“Interdisciplinary research takes time”
Interdisciplinarity is becoming increasingly important in research. Yet there are structures in place that make careers in science more difficult for interdisciplinary researchers, according to Ruth Müller, Professor of Science and Technology Policy at the Technical University of Munich (TUM). In this interview, she talks about her study on a Swedish research center and about how existing hurdles could be overcome and how interdisciplinary research could be promoted in more sustainable ways.
It seems that new scientific institutions and research projects are all about interdisciplinarity”. Is it all hype?
Prof. Ruth Müller: It is not all hype, not at all. We are increasingly encountering issues that cannot be resolved using the methods of any one discipline. As a matter of fact, interdisciplinarity was already enabling major leaps forward even before it was intentionally promoted: After the Second World War, several physicists transferred to biology in the wake of the atomic bomb shock. This influx significantly contributed to the birth of molecular biology, as they applied their physics-based perspectives to biological research questions.
You studied an interdisciplinary research center in Sweden and used interviews to identify which obstacles researchers face when conducting interdisciplinary work. Has something gone fundamentally wrong at this center?
Prof. Müller: Not at all. It’s a great research center with dedicated colleagues who do superb interdisciplinary work. But the study clearly demonstrates the complexity of interdisciplinary research and the specific challenges arising from it.
What exactly did you observe?
Prof. Müller: Well, for instance, after a while the institute’s management came to the conclusion that – despite the institute’s important contributions to addressing global challenges – its influence within the scientific community was not significant enough. The most important benchmark of successful research to date is often the number of publications in reputable journals. So this resulted in pressure to publish more articles in such journals. Since the most prestigious journals are often geared towards a traditionally disciplinary audience, this forced researchers to “discipline” their work to a certain extent in order to get published – not least because the number of such high-profile publications significantly influences researchers’ success in attaining funding for new projects. Such pressures to become more disciplinary significantly affected the social and intellectual dynamics between the researchers at the center.
Are these fundamental problems that interdisciplinary research centers face?
Prof. Müller: There is little research into these issues so far. However, some studies indicate that researchers perceive the cost of working interdisciplinarily to be potentially very high – that it poses challenges to their career development, for instance. I have observed this, too: At the Swedish institute, I was told several times about an interdisciplinary PhD researcher whose research was highly valuable in terms of its contribution to addressing global challenges, but who found that at his thesis defense, his research was being assessed by an external examiner based on narrow “disciplinary” perspectives. For him and his supervisors, this raised the question as to how young interdisciplinary researchers can be prepared for an academic world that often still works along highly discipline-specific lines.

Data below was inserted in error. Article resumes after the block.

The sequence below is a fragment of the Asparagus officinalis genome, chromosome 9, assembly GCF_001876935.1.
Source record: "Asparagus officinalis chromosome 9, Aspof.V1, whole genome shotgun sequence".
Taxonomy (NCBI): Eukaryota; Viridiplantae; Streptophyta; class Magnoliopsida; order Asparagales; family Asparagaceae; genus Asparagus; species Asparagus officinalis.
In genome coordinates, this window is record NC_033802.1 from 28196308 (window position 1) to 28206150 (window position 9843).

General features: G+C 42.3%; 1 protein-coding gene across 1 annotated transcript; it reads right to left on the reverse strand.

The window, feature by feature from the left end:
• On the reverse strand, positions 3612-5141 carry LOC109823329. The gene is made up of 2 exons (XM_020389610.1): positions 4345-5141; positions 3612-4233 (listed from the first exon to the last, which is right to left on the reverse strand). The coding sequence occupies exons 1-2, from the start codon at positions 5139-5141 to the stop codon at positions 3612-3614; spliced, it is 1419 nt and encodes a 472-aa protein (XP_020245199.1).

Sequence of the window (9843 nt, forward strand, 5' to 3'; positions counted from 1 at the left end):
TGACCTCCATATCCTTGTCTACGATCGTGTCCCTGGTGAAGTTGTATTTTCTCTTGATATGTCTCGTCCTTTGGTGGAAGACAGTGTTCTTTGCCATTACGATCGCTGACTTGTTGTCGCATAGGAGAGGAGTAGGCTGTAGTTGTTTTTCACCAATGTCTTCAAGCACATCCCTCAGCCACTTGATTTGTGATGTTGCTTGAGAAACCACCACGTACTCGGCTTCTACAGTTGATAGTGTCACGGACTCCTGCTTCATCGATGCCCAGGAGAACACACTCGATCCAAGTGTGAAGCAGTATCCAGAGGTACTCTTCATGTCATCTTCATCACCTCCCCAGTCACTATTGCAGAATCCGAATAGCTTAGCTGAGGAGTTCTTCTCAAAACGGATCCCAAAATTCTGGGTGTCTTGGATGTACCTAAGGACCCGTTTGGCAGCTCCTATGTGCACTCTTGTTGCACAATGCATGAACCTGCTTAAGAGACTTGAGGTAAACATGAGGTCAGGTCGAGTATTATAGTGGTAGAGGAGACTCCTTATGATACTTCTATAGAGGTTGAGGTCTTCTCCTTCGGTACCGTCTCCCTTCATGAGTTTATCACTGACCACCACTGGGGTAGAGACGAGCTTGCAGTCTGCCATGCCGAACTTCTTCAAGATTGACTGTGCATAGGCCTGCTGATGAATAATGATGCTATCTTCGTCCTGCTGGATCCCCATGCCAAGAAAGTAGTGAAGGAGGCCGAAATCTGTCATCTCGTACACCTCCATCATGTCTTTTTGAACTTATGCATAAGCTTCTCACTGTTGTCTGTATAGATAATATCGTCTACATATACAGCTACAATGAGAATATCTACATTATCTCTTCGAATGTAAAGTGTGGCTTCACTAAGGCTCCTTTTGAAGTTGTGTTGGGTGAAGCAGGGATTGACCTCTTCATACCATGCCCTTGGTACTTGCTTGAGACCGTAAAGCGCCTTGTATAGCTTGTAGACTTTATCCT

What do you think needs to change?
Prof. Müller: To date, evaluation systems are often based on a single criterion – and this is the number of high-profile publications. However, particularly when it comes to evaluating interdisciplinary research, it would be important to consider a range of evaluation criteria. Alongside publications, these might include research findings that lead to successful applications in society, or that result in actionable knowledge that empowers communities or society at large to tackle social and environmental challenges. To this end, we need well-trained reviewers, who are able to see the big picture and look beyond disciplinary confines. They should have a clear idea which mission an interdisciplinary project aims to accomplish and be able to evaluate its success using a variety of indicators. More reflective engagement with evaluation processes and specific trainings for the reviewers would be key to achieving these goals.
Apart from review processes, what else could be done to promote interdisciplinary research?
Prof. Müller: Pace is a very important factor: Interdisciplinary research takes time. If you want to develop something together, you first have to find a common language; immerse yourself in each other’s way of thinking. In practical terms, one approach would be to allow more time for interdisciplinary theses from the start, for instance by funding interdisciplinary doctoral positions for four years instead of the usual three.
Prof. Ruth Müller conducts her research at TUM’s Munich Center for Technology in Society (MCTS), dedicated to understanding and shaping the multiple interactions between science, technology and society.
Prof. Ruth Müller
Technical University of Munich
Munich Center for Technology in Society (MCTS)
Professorship of Science and Technology Policy
Phone: +49(89) 289 29214
Müller R, Kaltenbrunner W. Re-disciplining Academic Careers: Interdisciplinary Practice and Career Development in a Swedish Environmental Sciences Research Center. Minerva (2019). DOI: 10.1007/s11024-019-09373-6
https://link.springer.com/article/10.1007/s11024-019-09373-6 Full text of the study (Open Access)
https://www.mcts.tum.de/en/wissen-tech/overview/ Professorship of Science and Technology Policy
https://www.mcts.tum.de Munich Center for Technology in Society